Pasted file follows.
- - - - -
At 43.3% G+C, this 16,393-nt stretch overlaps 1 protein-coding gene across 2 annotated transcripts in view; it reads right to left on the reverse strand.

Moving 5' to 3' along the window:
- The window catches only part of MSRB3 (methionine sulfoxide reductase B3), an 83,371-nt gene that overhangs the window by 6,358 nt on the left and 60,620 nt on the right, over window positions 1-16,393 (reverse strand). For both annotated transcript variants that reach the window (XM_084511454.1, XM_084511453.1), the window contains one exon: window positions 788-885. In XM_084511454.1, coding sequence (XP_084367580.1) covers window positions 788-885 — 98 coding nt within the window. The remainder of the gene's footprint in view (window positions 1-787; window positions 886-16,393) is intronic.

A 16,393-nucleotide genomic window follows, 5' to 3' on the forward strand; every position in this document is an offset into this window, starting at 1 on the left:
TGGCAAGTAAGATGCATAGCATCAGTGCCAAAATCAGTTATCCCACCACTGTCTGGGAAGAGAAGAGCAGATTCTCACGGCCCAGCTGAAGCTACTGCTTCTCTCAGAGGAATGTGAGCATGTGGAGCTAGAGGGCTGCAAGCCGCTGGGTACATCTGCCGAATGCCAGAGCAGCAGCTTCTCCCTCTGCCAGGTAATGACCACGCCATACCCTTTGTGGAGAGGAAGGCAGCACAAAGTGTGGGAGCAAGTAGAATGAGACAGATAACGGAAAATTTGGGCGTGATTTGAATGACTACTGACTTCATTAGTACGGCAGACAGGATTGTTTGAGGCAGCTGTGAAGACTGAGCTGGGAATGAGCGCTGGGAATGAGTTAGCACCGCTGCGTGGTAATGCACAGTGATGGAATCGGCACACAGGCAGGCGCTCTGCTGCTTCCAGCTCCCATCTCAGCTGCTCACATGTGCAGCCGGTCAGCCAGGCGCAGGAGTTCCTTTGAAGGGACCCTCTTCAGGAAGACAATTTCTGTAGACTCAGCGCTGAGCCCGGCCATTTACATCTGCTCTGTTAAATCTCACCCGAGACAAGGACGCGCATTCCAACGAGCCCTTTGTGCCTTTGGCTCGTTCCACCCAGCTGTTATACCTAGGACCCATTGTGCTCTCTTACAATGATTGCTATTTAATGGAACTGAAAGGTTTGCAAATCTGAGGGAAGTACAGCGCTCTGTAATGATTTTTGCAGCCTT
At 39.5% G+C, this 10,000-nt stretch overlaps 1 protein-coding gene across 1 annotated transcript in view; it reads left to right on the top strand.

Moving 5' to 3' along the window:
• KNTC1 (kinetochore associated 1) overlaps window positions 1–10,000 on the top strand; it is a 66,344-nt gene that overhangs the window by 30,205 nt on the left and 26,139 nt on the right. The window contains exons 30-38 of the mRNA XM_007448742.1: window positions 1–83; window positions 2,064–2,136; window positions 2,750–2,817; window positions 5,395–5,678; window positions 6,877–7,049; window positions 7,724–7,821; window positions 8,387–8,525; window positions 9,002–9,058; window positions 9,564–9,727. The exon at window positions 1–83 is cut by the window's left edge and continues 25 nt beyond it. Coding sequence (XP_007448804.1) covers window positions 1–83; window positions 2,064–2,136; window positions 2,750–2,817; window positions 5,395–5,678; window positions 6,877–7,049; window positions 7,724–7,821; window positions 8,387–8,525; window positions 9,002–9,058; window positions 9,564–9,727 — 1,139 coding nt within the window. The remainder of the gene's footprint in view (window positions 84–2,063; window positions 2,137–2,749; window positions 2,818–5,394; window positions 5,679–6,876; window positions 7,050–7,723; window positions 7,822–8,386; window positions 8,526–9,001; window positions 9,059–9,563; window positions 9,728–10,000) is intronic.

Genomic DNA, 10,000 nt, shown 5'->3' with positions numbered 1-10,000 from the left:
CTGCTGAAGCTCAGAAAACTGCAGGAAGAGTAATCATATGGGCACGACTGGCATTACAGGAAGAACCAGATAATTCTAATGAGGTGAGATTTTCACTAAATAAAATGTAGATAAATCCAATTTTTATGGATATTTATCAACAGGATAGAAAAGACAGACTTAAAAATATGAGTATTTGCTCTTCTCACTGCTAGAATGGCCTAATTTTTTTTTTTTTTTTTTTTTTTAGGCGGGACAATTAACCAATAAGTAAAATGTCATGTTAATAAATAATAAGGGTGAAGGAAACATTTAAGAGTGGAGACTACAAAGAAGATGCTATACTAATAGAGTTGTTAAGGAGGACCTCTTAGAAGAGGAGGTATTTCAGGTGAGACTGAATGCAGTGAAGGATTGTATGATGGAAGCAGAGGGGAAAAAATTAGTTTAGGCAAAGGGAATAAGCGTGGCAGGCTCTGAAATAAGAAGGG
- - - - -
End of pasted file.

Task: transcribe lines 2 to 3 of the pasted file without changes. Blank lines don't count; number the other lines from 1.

Moving 5' to 3' along the window:
- The window catches only part of MSRB3 (methionine sulfoxide reductase B3), an 83,371-nt gene that overhangs the window by 6,358 nt on the left and 60,620 nt on the right, over window positions 1-16,393 (reverse strand). For both annotated transcript variants that reach the window (XM_084511454.1, XM_084511453.1), the window contains one exon: window positions 788-885. In XM_084511454.1, coding sequence (XP_084367580.1) covers window positions 788-885 — 98 coding nt within the window. The remainder of the gene's footprint in view (window positions 1-787; window positions 886-16,393) is intronic.